Venaani irked by delayed release of August 26 audit report

Stefanus Nashama

The leader of the Official Opposition, the Popular Democratic Movement (PDM), McHenry Venaani, said he is deeply disappointed with the prolonged delay in the publication of the forensic audit report into the affairs of August 26 Holdings.

Since 2018, Venaani has made numerous calls to have the state-owned company’s books audited, stressing that the company has failed to account for public funds since its inception.

The calls include the office of the Ombudsman to render a legal opinion on the legality of the auditing of the company.

August 26 is fully owned by the Ministry of Defence and Veterans Affairs, on behalf of the government.

Last year, while expressing the same issue, Venaani penned a letter to the Auditor-General, Junias Kandjeke, questioning the status of the forensic audit report, which was believed to have commenced in May 2021.

He also wrote to President Hage Geingob calling for the auditing of August 26’s books in May 2021.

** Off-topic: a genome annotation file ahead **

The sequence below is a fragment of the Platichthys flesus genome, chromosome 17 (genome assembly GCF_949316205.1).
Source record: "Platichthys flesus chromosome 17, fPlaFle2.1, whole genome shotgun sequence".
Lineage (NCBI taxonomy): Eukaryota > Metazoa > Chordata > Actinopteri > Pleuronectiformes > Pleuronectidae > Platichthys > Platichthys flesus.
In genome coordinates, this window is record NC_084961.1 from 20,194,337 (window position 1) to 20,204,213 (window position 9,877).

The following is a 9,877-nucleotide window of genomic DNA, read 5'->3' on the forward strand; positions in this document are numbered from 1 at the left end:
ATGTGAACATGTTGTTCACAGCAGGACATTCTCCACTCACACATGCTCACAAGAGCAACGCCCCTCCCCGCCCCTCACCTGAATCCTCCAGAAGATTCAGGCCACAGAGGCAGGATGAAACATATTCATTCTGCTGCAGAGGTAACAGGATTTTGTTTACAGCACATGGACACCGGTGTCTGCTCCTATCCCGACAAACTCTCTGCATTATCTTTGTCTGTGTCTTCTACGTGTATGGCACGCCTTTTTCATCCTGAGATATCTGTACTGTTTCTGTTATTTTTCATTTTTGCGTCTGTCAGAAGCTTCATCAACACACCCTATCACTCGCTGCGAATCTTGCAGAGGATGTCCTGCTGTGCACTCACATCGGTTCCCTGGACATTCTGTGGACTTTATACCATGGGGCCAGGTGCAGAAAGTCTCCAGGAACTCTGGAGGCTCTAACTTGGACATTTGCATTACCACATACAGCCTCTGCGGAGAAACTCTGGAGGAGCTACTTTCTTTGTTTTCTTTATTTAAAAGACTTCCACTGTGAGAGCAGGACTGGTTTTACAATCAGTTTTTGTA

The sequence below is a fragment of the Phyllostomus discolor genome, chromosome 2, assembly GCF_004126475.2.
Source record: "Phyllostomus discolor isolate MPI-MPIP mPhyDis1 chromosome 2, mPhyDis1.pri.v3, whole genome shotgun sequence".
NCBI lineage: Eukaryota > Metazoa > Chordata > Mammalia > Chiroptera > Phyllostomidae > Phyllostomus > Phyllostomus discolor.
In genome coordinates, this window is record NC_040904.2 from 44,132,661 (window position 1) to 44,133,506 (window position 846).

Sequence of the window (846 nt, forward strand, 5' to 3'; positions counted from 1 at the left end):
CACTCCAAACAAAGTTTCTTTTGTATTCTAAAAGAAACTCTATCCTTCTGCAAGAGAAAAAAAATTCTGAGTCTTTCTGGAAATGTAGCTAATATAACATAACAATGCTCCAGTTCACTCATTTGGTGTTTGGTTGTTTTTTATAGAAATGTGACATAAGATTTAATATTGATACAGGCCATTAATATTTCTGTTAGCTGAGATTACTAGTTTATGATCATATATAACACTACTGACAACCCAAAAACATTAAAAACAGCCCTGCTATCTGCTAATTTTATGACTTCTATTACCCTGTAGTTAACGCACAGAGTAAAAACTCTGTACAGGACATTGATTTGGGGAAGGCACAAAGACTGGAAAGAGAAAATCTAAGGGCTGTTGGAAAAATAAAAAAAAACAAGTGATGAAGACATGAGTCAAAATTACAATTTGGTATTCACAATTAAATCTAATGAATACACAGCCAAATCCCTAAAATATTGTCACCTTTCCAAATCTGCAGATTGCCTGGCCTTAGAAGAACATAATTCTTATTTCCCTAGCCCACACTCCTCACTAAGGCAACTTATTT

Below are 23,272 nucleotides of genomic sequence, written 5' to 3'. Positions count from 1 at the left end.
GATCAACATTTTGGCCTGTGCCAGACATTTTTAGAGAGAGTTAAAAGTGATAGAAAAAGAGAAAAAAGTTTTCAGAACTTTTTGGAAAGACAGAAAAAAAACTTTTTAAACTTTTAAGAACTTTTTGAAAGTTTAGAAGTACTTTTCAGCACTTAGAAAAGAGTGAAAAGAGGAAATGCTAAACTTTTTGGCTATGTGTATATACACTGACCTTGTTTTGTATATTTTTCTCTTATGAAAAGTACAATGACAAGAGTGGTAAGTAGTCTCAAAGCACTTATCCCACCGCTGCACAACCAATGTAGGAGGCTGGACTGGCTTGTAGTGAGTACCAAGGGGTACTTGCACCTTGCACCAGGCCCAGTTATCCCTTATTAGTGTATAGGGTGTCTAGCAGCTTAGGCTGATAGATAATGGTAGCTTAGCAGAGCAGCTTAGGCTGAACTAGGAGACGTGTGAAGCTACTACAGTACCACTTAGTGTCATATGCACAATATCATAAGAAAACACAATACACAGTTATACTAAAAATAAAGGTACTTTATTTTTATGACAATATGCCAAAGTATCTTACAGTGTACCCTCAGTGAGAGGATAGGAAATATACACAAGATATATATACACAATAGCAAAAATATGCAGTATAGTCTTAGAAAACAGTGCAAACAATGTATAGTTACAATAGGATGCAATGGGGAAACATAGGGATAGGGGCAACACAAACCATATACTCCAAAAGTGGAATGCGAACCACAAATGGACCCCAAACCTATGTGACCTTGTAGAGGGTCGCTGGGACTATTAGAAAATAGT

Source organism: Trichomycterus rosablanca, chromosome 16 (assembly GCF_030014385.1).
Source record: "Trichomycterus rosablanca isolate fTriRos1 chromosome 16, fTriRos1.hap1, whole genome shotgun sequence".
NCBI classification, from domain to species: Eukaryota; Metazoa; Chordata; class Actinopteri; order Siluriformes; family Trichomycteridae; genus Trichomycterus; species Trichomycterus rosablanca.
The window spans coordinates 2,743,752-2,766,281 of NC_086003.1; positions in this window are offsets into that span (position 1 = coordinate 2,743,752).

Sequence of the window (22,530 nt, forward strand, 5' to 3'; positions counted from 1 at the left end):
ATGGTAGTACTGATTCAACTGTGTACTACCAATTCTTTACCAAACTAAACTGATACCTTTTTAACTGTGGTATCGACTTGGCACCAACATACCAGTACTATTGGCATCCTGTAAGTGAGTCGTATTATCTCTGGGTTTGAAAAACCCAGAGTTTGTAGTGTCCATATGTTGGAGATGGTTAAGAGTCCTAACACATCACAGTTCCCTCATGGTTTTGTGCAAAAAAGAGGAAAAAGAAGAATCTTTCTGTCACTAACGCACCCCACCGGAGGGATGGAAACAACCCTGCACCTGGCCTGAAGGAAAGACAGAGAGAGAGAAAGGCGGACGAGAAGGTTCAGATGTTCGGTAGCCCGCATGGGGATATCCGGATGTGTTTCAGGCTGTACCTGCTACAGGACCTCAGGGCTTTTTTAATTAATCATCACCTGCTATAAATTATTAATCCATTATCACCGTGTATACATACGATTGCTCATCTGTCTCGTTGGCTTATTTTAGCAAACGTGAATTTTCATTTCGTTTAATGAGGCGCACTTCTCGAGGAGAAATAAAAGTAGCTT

Despite these efforts, Venaani said the Auditor-General, has not responded to his request.

This, he said, is a deliberate attempt at ignoring the request for the company auditions.

“The lack of accountability was depicted by August 26 and its subsidiaries despite being recipients of multimillion-dollar government contracts.

This has undermined the values and transparency we stand for as a democratic country, hence, the company should be audited like any other public enterprise that relies on taxpayer’s money,” stressed Venaani.

Venaani said the lack of accountability raises serious questions about the commitment to accountability within the Namibian government’s structures.

He said he believes that the forensic audit of August 26 has been completed and that the report is in the possession of the Office of the Auditor-General.

Seeking for solution to the matter, Venaani urged the Auditor-General’s office to publish the report before 11 April this year.

He added that failure to do this will leave him with no choice, but to approach the Anti-Corruption Commission to intervene.

“The Namibian public deserves to be informed about how millions of taxpayer dollars are spent within the August 26 Holding Company,” he stated.

Efforts to obtain a response from the Office of the Auditor-General were unsuccessful.

Related Posts